What have you learned? What do you wish you’d known a year ago?
Well, I confirmed once again that the more technical job of coding can go hand-in-hand with design. But it’s not the work I’m interested in doing. I guess I wish I’d picked up sooner that print really is becoming a tougher business model to sustain. Oh, print books aren’t going anywhere. But I think off-shoring at really cheap prices, as well as the do-it-yourself ethic that drives many self-publishers, are making it less likely that print book design and layout work is the way for a freelancer in the U.S. to earn a living. It’s possible that in a few more years the same might just be said of ebook design and production.
Any more hints and tips for people?
I think the most relevant piece of advice I can give is a real downer: Be prepared to be irrelevant. But don’t live in fear of it, as It’s not inevitable. But depending what stage of your earning life you’re in, keep looking for “the next thing”. Pick up new skills. Make yourself a better value for potential clients.
And … where do you see yourself and your business in a(nother) year’s time?
I’m hoping to be busy again. I want to move on to working in ebooks. But I still love print books and hope to work more of those. In a year … I’m not so sure. I do, however, have a 20-month plan … tentatively. My wife and I are looking to relocate—perhaps staying on the east coast somewhere in the Delaware/Maryland/DC/Virginia/North Carolina orbit; or on the west coast in northern California’s wine country. I’m hoping for a golf community. And I think I’d like to go in-house at a small publisher or university press. We’ll be downsizing some and switching to a slightly less expensive lifestyle, if all goes according to plan. I’ll also be pulling in a pension from another life I’ve lived in civil service. That means I’ll be looking for supplementary income, as opposed to my main deal. In another year, I’d like to have dominoes lined up so that these plans are on their way to reality.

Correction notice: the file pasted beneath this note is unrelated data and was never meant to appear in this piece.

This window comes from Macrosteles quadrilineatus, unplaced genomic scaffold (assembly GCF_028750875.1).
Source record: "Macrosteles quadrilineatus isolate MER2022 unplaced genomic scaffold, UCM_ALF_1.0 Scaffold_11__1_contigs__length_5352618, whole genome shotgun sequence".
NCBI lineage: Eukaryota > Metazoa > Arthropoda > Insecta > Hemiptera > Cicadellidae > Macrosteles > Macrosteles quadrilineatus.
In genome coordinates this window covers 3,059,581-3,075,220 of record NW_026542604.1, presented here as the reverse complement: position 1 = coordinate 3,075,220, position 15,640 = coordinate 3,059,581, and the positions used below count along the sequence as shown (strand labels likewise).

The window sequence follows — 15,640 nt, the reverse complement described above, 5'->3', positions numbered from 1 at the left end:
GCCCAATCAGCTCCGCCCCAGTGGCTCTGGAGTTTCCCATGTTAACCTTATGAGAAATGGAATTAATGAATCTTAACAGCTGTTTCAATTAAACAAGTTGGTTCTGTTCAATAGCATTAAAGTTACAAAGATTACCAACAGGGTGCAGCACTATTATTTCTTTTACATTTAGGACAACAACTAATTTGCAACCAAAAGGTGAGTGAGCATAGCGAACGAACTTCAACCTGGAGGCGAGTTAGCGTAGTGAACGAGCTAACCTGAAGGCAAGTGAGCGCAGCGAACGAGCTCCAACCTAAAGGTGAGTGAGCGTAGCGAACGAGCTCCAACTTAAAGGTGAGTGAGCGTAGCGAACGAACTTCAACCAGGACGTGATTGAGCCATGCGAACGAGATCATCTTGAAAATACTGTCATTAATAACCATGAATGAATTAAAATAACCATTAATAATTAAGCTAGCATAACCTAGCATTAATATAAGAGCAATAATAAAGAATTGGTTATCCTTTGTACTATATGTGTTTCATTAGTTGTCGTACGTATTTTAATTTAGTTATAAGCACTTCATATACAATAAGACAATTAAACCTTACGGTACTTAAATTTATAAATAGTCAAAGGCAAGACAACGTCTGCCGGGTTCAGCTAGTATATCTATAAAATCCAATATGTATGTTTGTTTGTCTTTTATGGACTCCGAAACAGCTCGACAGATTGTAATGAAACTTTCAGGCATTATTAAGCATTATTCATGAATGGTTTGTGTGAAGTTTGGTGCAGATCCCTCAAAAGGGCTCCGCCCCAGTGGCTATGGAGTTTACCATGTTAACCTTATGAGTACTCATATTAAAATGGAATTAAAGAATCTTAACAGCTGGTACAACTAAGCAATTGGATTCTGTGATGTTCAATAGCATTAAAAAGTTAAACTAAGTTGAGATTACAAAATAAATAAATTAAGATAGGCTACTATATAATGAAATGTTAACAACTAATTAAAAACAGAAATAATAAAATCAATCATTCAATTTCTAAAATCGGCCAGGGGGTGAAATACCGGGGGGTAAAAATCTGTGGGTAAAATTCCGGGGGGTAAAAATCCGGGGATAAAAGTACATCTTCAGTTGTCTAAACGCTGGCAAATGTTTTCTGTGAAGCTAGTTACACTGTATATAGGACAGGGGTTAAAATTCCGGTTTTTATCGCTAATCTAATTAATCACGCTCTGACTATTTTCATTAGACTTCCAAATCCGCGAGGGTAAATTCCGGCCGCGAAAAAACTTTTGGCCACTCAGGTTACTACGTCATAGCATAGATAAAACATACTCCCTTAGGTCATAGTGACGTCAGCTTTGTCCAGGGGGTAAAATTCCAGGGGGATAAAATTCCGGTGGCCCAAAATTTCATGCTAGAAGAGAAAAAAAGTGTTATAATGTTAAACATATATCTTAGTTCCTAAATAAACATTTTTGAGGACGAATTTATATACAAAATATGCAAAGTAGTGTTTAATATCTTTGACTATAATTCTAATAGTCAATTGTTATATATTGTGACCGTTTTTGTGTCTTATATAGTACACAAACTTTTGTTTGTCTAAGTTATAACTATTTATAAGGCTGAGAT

So exciting and changing times in the world of book design, and I do think the advice Stephen gives here is very useful for anyone in any industry – nothing stays the same, and we’re always having to adapt and change to avoid getting left behind. I’m hoping that I’ll have a guest post from Stephen this year about book design, something that I’m not that familiar with, so we have that to look forward to, too. Best of luck to Stephen in looking for his new home and lifestyle arrangements! Find out how those went in 2015 here.
Stephen’s website is at www.tianobookdesign.com and you can email him or call if you’re in the USA on tel. & fax: (631)284-3842 / cell: (631)764-2487 or Skype him using stephentianobookdesigner. Do have a read of Stephen’s blog and follow him on Twitter!
f you’ve enjoyed this interview, please see more small business chat, the index to all the interviewees, and information on how you can have your business featured (I have a full roster of interviewees now so am only taking on a very few new ones). If you’re considering setting up a new business or have recently done so, why not take a look at my books, all available now, in print and e-book formats, from a variety of sources.